Corbyn and Keynesian mass council house building?

The last time a Londoner attracted a 10,000+ crowd to St George’s Hall in Liverpool on a dreary Monday night was probably for a public hanging

Two days earlier on a Saturday a certain alleged Welshman  – who was born in Lancashire – attracted less than 1% of that figure in a day of glorious sunshine and even offered free ice cream by comparison and both were there for the same thing.

The numbers are staggering and they do have importance as 100 people turned out to listen to Corbyn for every 1 that turned out to hear Smith’s vision of the Labour ‘message’ and with all the advantages of weather and free time that Smith had in this comparison.

If Corbyn is unelectable what does that say for Owen Smith?  I choose not to linger on this point yet those who say numbers are unimportant also say Corbyn only appeals to social media in some form of negligible cult yet the ‘Facebook brigade’ only saw 1600 or so saying they were going so did they each forcibly drag along 5 of their friends too to listen to the unelectable cult on a dreary and wet Monday night in Liverpool?!

fb corbyn

The not so subtle Guardian had promoted two articles on Corbyn with one saying he only appeals to the Facebook brigade (as did the New Statesman too) and the self-serving Owen Jones 6,000 word anti-Corbyn diatribe that conveniently forgot to mention that NO Labour government would happen ever again due to the loss of 45+ seats in Scotland that Corbyn inherited. Jones also said that mainstream (ie non social) media is all that counts …. with the delicious irony of his diatribe not making this mainstream media and only commented upon on the irrelevant in his polemical view social media!!

Back to Corbyn and I went along with an open mind (never voted Labour and a politics degree) to see what the fuss was about, and it was interesting in three areas of (i) what Corbyn ‘is and my two major concerns of  (ii) ‘welfare’ and specifically opposition to it; and (iii) housing. Corbyn is no orator yet he has passion and spoke emotively recalling the Labour Party’s successes of the past as you would expect to rally the troops and specifically stating it is the troops that are the ones that matter inside the Labour Party;  and the people – all of them not the chosen few – who matter and pretty much what you would expect.

He included a few subtle barbs at Owen Jones without naming him and his misplaced diatribe of earlier that day as well as some valid barbs at the media in general, though his oratory is nothing of the force of the Bennite ‘medja’ speeches the Labour faithful know well.  Again to be expected.

Yet he reached people…

He is a people person and comes across as an honest politician, somebody who is genuine and credible and believable and far removed from the often stilted appearance we see from him on television. Corbyn is a throwback to a conviction politician, one of principle and belief rather than spin and he is often dismissed by his detractors who say he only brings hope and nothing more.

It is difficult to articulate what Corbyn ‘is’ and what he brings to the political table yet one member of the crowd said it so well when being interviewed by the local BBC regional news:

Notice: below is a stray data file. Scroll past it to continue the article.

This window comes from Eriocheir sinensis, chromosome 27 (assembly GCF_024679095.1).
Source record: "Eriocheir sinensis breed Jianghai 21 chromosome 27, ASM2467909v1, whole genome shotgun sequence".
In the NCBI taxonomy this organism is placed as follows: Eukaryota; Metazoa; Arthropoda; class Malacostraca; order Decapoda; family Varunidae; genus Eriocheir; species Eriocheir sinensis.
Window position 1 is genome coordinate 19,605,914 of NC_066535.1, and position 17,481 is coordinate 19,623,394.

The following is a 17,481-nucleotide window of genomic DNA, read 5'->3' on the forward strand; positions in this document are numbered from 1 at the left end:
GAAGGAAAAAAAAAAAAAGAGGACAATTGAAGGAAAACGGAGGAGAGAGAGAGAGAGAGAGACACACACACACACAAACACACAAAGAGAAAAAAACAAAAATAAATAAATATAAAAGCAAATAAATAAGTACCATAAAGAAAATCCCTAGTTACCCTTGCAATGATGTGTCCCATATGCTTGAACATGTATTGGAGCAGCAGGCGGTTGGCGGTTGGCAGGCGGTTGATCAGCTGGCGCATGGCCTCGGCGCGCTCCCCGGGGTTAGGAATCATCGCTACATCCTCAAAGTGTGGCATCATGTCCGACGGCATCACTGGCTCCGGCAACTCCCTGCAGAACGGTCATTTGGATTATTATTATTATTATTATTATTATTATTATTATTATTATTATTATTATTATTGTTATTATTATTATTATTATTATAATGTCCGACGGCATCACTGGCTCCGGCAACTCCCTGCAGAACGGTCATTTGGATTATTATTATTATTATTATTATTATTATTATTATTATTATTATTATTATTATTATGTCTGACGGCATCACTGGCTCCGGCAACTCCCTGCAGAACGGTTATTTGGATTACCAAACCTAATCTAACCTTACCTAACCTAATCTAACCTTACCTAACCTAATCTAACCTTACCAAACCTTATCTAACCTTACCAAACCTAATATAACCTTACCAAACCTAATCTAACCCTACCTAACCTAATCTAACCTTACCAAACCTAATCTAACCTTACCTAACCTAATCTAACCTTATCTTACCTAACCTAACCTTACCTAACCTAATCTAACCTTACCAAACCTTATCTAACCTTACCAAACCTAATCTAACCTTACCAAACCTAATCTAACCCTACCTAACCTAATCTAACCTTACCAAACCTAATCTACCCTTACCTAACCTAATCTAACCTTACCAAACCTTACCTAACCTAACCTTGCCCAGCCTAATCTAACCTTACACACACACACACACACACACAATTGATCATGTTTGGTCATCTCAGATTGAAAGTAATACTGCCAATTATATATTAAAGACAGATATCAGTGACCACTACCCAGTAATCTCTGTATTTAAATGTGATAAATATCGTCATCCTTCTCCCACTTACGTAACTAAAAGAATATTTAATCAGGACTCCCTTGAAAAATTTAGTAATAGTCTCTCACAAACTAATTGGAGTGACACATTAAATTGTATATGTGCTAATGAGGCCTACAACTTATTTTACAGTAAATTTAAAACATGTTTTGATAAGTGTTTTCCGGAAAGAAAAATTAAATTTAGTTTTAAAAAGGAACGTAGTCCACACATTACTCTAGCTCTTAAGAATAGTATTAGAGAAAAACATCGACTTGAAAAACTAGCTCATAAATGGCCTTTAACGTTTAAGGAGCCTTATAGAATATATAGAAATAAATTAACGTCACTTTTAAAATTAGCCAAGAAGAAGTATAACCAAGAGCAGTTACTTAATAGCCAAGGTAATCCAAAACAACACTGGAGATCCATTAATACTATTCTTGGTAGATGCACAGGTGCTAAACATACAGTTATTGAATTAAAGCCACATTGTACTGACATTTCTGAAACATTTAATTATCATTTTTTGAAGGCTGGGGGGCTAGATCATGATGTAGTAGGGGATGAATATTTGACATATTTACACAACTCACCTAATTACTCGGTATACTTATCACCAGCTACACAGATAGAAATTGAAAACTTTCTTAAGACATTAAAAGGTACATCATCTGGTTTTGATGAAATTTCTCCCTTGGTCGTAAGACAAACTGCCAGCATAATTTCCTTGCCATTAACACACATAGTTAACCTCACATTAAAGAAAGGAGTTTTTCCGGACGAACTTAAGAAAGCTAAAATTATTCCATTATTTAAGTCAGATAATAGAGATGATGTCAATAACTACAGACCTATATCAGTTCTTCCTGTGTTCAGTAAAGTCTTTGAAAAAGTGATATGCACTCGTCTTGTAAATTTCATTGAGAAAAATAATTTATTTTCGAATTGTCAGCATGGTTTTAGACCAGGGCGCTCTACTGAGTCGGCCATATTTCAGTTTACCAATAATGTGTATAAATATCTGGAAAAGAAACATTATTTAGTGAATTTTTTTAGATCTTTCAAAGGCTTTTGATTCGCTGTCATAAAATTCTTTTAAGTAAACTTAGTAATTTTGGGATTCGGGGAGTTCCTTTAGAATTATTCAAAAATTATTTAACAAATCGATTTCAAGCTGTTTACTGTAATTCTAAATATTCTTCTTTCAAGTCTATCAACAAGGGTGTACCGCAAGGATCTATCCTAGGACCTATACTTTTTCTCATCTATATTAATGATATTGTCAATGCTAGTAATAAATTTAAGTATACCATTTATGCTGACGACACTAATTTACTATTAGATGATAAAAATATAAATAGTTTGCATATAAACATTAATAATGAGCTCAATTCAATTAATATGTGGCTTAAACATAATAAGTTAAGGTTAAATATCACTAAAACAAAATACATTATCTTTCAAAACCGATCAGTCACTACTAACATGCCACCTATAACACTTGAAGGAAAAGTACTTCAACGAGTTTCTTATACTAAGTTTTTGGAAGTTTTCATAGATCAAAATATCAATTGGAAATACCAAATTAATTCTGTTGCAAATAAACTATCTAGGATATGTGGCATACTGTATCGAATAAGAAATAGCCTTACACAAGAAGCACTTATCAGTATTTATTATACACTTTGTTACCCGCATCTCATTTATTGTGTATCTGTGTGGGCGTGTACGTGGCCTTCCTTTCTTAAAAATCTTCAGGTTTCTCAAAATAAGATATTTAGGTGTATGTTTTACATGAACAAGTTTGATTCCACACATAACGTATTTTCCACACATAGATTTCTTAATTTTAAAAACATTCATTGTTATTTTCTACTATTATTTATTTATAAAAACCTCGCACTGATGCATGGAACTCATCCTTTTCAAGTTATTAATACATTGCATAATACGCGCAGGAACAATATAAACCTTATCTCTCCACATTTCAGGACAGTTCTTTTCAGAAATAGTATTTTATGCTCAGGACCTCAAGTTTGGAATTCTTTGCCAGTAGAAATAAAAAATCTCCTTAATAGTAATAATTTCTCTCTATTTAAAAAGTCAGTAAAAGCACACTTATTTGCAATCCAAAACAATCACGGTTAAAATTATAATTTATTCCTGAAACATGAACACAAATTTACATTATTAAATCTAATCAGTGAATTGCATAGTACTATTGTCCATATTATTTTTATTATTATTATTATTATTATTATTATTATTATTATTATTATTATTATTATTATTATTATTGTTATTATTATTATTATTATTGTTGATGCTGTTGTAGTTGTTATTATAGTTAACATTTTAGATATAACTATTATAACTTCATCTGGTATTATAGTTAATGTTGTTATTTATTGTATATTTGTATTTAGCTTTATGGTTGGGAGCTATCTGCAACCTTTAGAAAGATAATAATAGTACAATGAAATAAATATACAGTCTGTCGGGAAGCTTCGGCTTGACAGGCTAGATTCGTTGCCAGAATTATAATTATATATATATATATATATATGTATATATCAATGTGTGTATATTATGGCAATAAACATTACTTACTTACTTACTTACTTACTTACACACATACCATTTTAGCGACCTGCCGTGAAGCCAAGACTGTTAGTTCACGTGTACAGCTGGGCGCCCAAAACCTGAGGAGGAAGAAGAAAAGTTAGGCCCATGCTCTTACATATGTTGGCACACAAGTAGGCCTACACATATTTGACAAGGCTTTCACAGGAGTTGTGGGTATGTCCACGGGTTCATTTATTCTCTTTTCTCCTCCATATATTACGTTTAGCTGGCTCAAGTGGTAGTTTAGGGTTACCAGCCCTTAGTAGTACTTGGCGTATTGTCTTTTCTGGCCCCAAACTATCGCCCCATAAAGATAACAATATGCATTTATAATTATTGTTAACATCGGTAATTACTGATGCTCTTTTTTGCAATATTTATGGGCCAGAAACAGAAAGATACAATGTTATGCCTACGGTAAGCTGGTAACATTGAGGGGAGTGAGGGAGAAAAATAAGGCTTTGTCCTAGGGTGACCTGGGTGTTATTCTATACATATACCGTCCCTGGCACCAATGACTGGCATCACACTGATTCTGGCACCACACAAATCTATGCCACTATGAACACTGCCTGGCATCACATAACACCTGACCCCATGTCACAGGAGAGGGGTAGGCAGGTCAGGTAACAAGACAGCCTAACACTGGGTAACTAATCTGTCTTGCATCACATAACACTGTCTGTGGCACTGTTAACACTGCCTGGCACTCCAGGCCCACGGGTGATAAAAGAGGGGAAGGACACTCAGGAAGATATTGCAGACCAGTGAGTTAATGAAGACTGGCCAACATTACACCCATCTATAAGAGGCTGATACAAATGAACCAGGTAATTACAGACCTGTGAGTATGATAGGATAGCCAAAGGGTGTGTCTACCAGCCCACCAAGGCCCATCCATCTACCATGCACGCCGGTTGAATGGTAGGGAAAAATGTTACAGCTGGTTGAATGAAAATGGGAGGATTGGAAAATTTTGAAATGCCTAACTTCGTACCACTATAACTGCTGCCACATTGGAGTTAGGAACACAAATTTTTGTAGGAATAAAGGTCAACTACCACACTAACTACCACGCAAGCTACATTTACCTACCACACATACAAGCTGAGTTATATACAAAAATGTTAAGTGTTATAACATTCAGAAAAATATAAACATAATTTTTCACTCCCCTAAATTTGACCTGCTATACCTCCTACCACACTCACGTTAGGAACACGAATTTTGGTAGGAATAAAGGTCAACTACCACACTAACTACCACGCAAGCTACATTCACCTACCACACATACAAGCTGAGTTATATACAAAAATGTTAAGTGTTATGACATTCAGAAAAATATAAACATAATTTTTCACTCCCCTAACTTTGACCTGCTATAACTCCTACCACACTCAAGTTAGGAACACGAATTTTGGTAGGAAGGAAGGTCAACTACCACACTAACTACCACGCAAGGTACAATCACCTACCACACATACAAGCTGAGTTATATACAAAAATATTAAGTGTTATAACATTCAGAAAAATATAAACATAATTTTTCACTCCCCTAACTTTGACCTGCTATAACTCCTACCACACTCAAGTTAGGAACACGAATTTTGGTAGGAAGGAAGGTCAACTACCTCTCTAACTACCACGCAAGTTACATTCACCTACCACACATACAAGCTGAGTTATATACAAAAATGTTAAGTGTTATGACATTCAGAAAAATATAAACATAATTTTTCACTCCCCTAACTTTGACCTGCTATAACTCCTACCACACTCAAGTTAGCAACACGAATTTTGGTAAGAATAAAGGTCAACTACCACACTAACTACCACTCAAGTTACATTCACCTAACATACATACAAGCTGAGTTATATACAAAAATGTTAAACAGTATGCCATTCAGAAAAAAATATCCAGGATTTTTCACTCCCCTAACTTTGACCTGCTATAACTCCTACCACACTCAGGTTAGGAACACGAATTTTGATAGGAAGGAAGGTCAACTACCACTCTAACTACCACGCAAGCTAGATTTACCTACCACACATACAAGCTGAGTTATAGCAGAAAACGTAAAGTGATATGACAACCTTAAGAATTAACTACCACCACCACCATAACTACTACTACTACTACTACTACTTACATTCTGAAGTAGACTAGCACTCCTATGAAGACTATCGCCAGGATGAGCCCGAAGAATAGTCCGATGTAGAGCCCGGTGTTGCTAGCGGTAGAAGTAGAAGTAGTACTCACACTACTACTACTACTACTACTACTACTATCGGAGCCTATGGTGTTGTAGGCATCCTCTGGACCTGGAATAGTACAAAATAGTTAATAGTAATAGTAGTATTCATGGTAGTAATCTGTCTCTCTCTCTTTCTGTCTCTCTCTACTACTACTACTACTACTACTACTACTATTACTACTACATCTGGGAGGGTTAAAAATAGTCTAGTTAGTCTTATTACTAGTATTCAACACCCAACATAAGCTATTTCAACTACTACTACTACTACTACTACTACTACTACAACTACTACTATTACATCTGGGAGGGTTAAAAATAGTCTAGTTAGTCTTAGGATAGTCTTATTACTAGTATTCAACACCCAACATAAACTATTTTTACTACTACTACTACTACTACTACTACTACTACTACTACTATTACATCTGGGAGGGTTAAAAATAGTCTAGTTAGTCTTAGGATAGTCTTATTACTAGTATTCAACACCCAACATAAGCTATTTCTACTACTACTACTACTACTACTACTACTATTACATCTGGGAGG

“In the area where I live 30,000 children are living in poverty. Nobody bats an eyelid; nobody’s really concerned … HE IS”

That encapsulates what Corbyn IS and the video footage of that 5 seconds ( 3:54 to 3:59 in here ) is necessary to watch as not only does the tone of ‘HE IS” become more assertive, there is a tiny pause and a nod of the head to where Corbyn was speaking from that the ellipsis above represents before it was said. It is 5 seconds of something that any PR or spin machine couldn’t reproduce with actors, 5 seconds of video footage telling a much much bigger story and so powerfully.

Note too that this 30,000 figure is just one area of Liverpool and also likely to be a cautiously low figure.

The lady speaking, Karen Price, I know well and is a campaigner against welfare cuts that started off with the bedroom tax and coincidentally the Guardian’s report of this event features a picture of Corbyn shaking hands with another local bedroom tax campaigner, and, as is the Guardian’s want, they describe the crowd at 5,000 when even the police say it was 10,000.  The BBC regional news also failed to state how many were there but did mention 172 MPs and Owen Smith; make of that what you will!

Karen describes herself and her political belief system accurately as being of right or wrong and not right or left and prior to the so-called ‘welfare reforms’ was not politically active.  If a Labour government has introduced the scathing austerity policies wrongly called reforms  Karen would be as forcefully opposed to them.  Corbyn is reaching the formerly apolitical  who are saying enough is enough and something must be done and she correctly focuses on their impacts of 30,000 CHILDREN in poverty in her area as a direct consequence of them.

Corbyn went on to say that a Labour Party under his leadership will never again abstain as Labour did on “Welfare Reform” and that John McDonnell changed the narrative by saying that austerity is not an economic necessity but an ideological choice.  Labour will finally oppose and that is long overdue and necessary yet a much greater focus on saying what they mean – 30,000 children in poverty rather than a focus on the policies themselves- is needed.

John McDonnell is right about austerity yet the Labour Party has not convinced the public over it and the near silence from the Miliband Labour Party on opposing ‘welfare’ for 5 years is precisely why the Labour Party is unelectable and not because of who is leading the party for me.

In terms of getting the Corbyn message across on ‘welfare’ then Labour is weak. In addition to fighting the uphill battle of a hostile media, Corbyn’s campaign manager in Steve Rotherham is a noticeable weakness.  Rotherham spoke before Corbyn and it has to be said with two tongues as he is also a candidate for the Liverpool City Region’s new mayor.  That alone is perverse and would take a very forceful speaker resplendent in the dark arts of sophistry and oratory to pull off … precisely what Rotherham is not.

Rotherham is my local MP and his reading out of the 96 names in the House of Commons was a truly emotive piece of parliamentary theatre that earned him huge kudos. Yet despite this nuance of respect he deserves and his brave admission that under previous leaders he was compelled to vote for policies he was strongly against in principle as part of the (undemocratic) party system we have, he fails to inspire.  His apparently brave honesty comes across as weakness which when coupled with running for LCR mayor at the same time smacks of careerism and of him hedging his bets.  His role as Corbyn’s campaign manager damages Corbyn.